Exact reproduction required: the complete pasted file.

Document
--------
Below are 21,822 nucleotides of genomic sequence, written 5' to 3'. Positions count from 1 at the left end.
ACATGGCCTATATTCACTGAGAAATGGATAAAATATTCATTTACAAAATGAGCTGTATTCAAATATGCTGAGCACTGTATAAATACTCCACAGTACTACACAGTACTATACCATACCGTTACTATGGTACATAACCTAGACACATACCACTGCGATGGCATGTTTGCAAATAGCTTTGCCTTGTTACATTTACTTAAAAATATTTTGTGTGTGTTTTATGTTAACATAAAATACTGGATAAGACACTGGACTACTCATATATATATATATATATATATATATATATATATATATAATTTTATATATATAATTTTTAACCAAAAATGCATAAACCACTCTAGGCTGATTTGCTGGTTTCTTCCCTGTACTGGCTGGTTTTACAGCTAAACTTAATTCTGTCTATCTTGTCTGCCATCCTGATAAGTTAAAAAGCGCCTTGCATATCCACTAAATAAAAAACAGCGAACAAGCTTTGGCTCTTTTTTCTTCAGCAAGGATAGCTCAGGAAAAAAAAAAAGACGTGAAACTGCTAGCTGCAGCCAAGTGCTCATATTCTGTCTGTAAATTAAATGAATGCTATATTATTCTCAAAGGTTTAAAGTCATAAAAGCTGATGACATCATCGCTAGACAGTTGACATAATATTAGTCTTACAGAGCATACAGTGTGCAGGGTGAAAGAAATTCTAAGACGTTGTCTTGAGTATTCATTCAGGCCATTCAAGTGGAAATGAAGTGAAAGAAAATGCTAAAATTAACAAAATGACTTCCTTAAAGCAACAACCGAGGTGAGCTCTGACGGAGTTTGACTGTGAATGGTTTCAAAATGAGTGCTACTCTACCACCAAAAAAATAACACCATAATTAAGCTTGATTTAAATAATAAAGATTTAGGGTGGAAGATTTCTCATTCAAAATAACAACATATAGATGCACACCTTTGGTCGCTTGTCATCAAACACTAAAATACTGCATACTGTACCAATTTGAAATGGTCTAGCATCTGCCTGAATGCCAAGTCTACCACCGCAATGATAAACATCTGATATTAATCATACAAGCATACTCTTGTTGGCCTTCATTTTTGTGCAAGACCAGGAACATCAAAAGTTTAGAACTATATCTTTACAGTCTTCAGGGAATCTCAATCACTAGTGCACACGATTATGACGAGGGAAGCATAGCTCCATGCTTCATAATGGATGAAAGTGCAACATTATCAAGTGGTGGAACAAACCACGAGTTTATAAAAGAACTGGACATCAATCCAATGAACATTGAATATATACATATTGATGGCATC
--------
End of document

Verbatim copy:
Below are 21,822 nucleotides of genomic sequence, written 5' to 3'. Positions count from 1 at the left end.
ACATGGCCTATATTCACTGAGAAATGGATAAAATATTCATTTACAAAATGAGCTGTATTCAAATATGCTGAGCACTGTATAAATACTCCACAGTACTACACAGTACTATACCATACCGTTACTATGGTACATAACCTAGACACATACCACTGCGATGGCATGTTTGCAAATAGCTTTGCCTTGTTACATTTACTTAAAAATATTTTGTGTGTGTTTTATGTTAACATAAAATACTGGATAAGACACTGGACTACTCATATATATATATATATATATATATATATATATATATATAATTTTATATATATAATTTTTAACCAAAAATGCATAAACCACTCTAGGCTGATTTGCTGGTTTCTTCCCTGTACTGGCTGGTTTTACAGCTAAACTTAATTCTGTCTATCTTGTCTGCCATCCTGATAAGTTAAAAAGCGCCTTGCATATCCACTAAATAAAAAACAGCGAACAAGCTTTGGCTCTTTTTTCTTCAGCAAGGATAGCTCAGGAAAAAAAAAAAGACGTGAAACTGCTAGCTGCAGCCAAGTGCTCATATTCTGTCTGTAAATTAAATGAATGCTATATTATTCTCAAAGGTTTAAAGTCATAAAAGCTGATGACATCATCGCTAGACAGTTGACATAATATTAGTCTTACAGAGCATACAGTGTGCAGGGTGAAAGAAATTCTAAGACGTTGTCTTGAGTATTCATTCAGGCCATTCAAGTGGAAATGAAGTGAAAGAAAATGCTAAAATTAACAAAATGACTTCCTTAAAGCAACAACCGAGGTGAGCTCTGACGGAGTTTGACTGTGAATGGTTTCAAAATGAGTGCTACTCTACCACCAAAAAAATAACACCATAATTAAGCTTGATTTAAATAATAAAGATTTAGGGTGGAAGATTTCTCATTCAAAATAACAACATATAGATGCACACCTTTGGTCGCTTGTCATCAAACACTAAAATACTGCATACTGTACCAATTTGAAATGGTCTAGCATCTGCCTGAATGCCAAGTCTACCACCGCAATGATAAACATCTGATATTAATCATACAAGCATACTCTTGTTGGCCTTCATTTTTGTGCAAGACCAGGAACATCAAAAGTTTAGAACTATATCTTTACAGTCTTCAGGGAATCTCAATCACTAGTGCACACGATTATGACGAGGGAAGCATAGCTCCATGCTTCATAATGGATGAAAGTGCAACATTATCAAGTGGTGGAACAAACCACGAGTTTATAAAAGAACTGGACATCAATCCAATGAACATTGAATATATACATATTGATGGCATC